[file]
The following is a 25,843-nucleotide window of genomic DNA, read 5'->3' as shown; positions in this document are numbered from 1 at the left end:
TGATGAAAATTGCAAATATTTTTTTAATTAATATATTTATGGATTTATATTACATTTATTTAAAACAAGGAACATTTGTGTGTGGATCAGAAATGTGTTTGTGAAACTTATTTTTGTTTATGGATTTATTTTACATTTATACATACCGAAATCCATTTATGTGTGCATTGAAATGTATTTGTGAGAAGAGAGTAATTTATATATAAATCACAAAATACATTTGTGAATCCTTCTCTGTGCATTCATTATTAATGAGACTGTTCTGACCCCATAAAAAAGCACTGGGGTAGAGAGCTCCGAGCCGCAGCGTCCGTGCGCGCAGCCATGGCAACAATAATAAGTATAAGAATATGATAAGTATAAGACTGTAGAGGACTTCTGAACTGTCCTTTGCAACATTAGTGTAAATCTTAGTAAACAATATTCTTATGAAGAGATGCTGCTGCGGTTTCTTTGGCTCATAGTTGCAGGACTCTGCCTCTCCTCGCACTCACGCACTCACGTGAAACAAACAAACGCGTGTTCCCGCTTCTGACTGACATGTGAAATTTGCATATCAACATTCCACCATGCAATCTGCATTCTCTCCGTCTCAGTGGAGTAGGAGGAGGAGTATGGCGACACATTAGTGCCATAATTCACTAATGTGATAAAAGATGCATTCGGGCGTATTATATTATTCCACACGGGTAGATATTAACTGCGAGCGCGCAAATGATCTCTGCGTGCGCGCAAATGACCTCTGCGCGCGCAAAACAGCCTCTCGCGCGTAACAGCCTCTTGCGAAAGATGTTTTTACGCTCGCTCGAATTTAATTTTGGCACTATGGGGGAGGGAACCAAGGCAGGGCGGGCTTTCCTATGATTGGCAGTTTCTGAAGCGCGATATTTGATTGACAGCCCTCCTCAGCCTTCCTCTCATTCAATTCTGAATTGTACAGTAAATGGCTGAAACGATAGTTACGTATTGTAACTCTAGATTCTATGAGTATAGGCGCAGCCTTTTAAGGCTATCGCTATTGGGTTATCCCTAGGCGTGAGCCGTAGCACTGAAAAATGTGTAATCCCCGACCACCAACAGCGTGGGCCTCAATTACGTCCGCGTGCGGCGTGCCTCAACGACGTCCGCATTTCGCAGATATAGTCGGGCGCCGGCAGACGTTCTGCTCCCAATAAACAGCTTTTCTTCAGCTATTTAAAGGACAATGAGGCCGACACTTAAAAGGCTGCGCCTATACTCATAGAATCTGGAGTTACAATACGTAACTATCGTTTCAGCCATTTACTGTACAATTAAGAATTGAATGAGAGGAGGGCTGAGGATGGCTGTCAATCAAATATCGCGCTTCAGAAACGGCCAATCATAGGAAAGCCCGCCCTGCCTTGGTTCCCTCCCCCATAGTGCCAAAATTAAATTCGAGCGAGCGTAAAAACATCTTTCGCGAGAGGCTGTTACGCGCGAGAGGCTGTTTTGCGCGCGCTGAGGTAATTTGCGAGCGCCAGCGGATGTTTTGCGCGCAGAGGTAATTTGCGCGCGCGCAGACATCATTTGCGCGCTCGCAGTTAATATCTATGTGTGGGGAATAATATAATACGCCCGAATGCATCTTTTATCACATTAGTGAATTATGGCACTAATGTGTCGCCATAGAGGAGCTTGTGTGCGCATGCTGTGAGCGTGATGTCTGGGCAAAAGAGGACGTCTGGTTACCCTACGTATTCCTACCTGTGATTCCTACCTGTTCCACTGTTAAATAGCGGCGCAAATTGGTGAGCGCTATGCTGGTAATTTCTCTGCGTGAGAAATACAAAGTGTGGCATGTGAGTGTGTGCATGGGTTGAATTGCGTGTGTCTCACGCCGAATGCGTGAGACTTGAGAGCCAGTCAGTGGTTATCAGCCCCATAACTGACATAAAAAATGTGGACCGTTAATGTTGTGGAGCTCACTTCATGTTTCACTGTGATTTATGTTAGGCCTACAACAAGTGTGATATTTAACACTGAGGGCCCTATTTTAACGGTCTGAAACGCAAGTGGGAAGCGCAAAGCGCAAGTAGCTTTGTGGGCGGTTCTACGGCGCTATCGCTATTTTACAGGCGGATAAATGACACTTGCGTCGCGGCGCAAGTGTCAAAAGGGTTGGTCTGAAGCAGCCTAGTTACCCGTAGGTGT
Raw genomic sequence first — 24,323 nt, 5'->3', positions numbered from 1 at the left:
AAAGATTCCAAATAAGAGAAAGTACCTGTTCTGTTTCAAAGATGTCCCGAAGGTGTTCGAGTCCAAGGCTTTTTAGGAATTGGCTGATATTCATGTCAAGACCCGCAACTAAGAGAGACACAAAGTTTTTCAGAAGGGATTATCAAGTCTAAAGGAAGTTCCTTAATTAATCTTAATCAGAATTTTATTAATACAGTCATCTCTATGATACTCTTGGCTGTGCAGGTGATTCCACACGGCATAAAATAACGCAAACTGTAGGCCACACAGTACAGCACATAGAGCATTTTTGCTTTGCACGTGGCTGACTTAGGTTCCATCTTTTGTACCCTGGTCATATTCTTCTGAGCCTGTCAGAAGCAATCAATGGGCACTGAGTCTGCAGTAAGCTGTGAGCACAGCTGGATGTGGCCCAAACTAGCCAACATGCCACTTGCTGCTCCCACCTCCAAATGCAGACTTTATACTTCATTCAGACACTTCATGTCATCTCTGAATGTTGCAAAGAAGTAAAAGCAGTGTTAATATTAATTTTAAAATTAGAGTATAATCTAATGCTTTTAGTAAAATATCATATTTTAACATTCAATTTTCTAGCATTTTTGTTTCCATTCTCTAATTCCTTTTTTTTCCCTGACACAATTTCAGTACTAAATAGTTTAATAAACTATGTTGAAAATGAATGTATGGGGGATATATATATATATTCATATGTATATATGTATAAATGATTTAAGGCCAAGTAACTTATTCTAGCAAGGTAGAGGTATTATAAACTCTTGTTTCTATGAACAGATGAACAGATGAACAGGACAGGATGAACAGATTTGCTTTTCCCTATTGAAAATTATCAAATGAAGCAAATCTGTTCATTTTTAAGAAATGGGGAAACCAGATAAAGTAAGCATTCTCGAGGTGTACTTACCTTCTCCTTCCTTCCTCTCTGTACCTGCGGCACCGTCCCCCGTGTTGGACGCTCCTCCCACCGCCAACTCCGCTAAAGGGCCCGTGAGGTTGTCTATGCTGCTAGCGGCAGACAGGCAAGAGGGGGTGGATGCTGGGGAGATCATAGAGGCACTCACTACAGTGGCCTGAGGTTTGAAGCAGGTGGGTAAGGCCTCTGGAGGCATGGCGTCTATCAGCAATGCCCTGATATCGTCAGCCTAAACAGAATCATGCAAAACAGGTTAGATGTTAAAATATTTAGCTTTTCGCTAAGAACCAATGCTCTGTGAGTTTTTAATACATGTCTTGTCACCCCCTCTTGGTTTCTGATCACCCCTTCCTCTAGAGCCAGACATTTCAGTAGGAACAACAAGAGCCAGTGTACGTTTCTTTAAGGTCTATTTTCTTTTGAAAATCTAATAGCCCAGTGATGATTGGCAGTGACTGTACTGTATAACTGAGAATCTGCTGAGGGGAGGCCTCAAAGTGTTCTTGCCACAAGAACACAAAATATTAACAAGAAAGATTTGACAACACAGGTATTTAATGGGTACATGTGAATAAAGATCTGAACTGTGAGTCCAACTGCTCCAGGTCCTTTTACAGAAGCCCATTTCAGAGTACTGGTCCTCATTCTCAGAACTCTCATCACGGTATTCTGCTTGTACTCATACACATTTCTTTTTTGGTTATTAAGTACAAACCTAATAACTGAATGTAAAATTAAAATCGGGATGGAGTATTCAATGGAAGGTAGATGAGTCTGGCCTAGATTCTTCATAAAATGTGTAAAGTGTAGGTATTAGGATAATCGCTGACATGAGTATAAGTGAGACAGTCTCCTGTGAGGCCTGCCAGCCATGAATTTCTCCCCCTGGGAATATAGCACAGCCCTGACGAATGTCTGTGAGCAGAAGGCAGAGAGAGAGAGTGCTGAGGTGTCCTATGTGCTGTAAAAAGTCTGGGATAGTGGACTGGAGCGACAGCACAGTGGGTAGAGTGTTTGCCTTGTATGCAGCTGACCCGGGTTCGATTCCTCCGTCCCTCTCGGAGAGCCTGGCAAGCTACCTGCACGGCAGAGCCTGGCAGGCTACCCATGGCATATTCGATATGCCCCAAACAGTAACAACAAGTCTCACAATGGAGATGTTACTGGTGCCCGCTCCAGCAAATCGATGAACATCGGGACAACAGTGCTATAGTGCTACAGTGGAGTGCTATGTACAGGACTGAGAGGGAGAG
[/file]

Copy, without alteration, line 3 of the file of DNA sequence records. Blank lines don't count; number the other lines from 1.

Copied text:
Raw genomic sequence first — 24,323 nt, 5'->3', positions numbered from 1 at the left: